After nearly six years, the maddening soap opera between Floyd Mayweather Jr. and Manny Pacquiao will culminate inside the ring on May 2 at the MGM Grand in Las Vegas.
Depending on your perspective, it will be the most important fight boxing has seen in 30 years (if not more) and clearly one of the biggest stories in all of sports.
Like a jaded lover protecting our heart from being hurt yet again, we’ve convinced ourselves at numerous times in recent years that we just don’t care anymore or that we’ve emotionally moved on.
But we are liars. All of us. You know it, I know it and so does the mixture of hard-core and casual fans expected to purchase more than 3 million pay-per-view buys come fight night.
And while on the subject of lies, allow me to expose one more. It has been exhaled with disgust each time our collective levels of optimism were piqued in recent weeks. It goes like this: Too bad the fight is about five years too late.
It’s a theory that appeared true at various points in recent years, including most of 2013, when Pacquiao was forced to rebuild his stock after suffering consecutive defeats the previous year (including one by a brutal, one-punch knockout). Yet there’s an element of destiny and fate associated with this fight that has allowed it to persevere through time, defeats, egos and the complications of boxing politics.
Would it have been epic, if not preferred, to have seen Mayweather and Pacquiao square off in early 2010, when they were at the peak of their respective primes? Without question.
But that doesn’t mean this fight is taking place too late. In fact, if you ask me, it’s right on time.
While we had an inkling of how good Mayweather and Pacquiao were from a historical standpoint by 2009, we didn’t yet know how great. And despite how excruciating the recent years have been (not to mention the negative impact it had on the sport), the absurdity of this fight taking so long to happen has only added to the anticipation.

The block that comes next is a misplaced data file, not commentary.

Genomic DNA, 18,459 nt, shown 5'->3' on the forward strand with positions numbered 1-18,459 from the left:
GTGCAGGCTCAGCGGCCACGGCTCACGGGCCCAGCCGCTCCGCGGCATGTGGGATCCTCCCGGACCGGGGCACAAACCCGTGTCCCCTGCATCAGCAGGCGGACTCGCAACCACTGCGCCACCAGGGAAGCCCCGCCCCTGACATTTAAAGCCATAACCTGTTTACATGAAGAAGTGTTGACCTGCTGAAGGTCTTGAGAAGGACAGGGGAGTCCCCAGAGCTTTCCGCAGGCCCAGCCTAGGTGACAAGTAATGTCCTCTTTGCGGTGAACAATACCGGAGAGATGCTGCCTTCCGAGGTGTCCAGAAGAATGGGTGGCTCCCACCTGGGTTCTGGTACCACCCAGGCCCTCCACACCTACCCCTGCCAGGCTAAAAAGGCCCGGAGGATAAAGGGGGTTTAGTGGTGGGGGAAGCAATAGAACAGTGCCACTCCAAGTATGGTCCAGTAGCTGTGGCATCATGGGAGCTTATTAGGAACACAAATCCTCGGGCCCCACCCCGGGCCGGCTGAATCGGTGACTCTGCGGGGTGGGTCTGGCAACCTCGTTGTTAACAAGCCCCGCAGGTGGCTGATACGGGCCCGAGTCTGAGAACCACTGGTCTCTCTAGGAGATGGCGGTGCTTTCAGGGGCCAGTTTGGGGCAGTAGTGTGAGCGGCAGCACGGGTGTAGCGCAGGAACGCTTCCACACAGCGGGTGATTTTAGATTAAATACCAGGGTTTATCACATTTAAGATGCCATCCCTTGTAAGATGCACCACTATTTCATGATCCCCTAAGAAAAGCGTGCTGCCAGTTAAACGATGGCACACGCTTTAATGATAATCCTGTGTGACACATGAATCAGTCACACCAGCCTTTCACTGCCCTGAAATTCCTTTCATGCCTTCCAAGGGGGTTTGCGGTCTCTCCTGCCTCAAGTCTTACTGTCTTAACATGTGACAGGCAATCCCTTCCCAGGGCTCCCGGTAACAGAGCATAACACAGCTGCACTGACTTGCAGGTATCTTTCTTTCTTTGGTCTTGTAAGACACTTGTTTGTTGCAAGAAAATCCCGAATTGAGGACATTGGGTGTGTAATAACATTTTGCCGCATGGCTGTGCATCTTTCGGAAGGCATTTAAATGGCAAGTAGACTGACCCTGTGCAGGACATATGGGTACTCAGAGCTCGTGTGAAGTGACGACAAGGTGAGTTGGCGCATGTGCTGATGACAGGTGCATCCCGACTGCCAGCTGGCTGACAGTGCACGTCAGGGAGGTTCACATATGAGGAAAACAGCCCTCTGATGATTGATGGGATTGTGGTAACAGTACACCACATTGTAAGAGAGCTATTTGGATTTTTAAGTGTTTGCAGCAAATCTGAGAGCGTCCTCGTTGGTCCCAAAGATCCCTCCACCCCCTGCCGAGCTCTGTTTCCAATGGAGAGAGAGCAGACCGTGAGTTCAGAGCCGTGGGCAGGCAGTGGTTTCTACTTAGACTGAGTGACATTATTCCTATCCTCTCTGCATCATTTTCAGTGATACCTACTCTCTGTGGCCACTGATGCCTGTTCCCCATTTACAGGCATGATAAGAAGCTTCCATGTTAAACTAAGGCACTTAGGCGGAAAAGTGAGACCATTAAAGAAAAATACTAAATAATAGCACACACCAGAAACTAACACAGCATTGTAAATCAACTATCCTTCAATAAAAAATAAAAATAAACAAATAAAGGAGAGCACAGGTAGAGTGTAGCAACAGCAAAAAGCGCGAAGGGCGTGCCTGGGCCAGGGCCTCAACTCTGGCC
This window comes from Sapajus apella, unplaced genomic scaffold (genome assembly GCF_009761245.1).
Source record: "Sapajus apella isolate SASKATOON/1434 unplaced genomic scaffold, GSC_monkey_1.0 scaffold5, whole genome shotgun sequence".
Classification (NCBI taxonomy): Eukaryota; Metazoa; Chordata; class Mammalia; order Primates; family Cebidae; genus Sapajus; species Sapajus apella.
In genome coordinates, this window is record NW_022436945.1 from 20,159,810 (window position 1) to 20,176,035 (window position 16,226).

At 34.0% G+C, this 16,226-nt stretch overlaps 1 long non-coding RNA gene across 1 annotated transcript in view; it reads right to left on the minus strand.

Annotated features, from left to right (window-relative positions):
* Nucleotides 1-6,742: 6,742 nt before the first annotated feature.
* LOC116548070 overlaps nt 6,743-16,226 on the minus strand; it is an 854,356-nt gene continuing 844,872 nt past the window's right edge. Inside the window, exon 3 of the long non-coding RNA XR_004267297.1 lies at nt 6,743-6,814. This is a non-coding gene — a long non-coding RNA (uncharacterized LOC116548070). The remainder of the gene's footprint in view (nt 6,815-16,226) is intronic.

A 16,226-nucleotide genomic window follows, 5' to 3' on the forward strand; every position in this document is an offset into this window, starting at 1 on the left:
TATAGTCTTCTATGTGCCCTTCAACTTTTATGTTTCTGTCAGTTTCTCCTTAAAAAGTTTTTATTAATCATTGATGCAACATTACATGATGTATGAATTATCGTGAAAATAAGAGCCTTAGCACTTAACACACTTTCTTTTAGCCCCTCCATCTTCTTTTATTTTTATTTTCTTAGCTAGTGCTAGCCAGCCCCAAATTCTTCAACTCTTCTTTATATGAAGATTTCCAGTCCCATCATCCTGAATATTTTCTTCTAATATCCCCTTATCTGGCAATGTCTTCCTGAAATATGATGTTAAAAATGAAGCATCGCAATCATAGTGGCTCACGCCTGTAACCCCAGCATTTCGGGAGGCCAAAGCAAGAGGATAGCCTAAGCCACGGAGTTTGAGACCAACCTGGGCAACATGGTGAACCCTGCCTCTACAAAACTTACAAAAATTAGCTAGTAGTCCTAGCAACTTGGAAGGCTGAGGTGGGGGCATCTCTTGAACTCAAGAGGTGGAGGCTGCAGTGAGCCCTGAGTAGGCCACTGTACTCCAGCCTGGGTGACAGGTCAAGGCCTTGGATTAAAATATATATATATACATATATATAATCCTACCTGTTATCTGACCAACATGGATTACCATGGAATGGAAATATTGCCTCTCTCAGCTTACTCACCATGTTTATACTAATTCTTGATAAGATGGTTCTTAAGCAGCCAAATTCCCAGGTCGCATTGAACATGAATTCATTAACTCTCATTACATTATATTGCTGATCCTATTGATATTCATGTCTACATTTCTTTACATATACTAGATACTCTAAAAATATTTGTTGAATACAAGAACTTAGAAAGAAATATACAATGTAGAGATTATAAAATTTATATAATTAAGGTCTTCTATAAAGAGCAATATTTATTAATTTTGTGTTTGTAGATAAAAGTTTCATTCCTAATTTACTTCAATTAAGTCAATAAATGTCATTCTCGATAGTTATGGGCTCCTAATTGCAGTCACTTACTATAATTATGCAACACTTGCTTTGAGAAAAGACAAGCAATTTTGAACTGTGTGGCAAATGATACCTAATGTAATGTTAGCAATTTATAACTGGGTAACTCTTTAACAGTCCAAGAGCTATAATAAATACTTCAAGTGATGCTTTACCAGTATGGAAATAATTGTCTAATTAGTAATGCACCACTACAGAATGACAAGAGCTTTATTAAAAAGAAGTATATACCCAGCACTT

This isn’t just a welterweight unification bout between the two biggest stars in boxing. It’s a matchup between the undisputed best fighters of their division, the sport -- and most important -- their era.
This fight represents the missing piece to the legacies of both boxers, and how we will remember this chapter of boxing history for years to come.
Simply put: This fight is bigger right now than it ever could have been, with the journey it took to get here serving as basically a five-year promotion.
Despite their combined age of 74 come fight night, this also isn’t exclusively a money grab between two aging fighters. Yes, we might be seeing this fight only in large part because both had run out of opponents capable of drawing anything close to this much revenue. But it’s still a legitimate pairing between the top two pound-for-pound best in the sport.
That’s why merely thinking about this fight taking place brings me back to words such as "fate" and "destiny." For all intents and purposes, this event shouldn’t still mean this much or have this much at stake. But, almost inexplicably, it does.
Boxing in general and the wallets of both fighters are lucky in that regard. And while it would be almost impossible for the actual fight to live up to the hype that will surround this event, I have a sneaky feeling it just might.
Mayweather and Pacquiao are as evenly matched right now as they ever have been. And sometimes throughout history, when you match a pair of aging legends who have slipped just a bit from their peak form, you get something truly special.
Even the unparalleled stubbornness of everyone involved couldn’t stop this fight from happening. And one could argue that boxing has never needed it more than it does right now.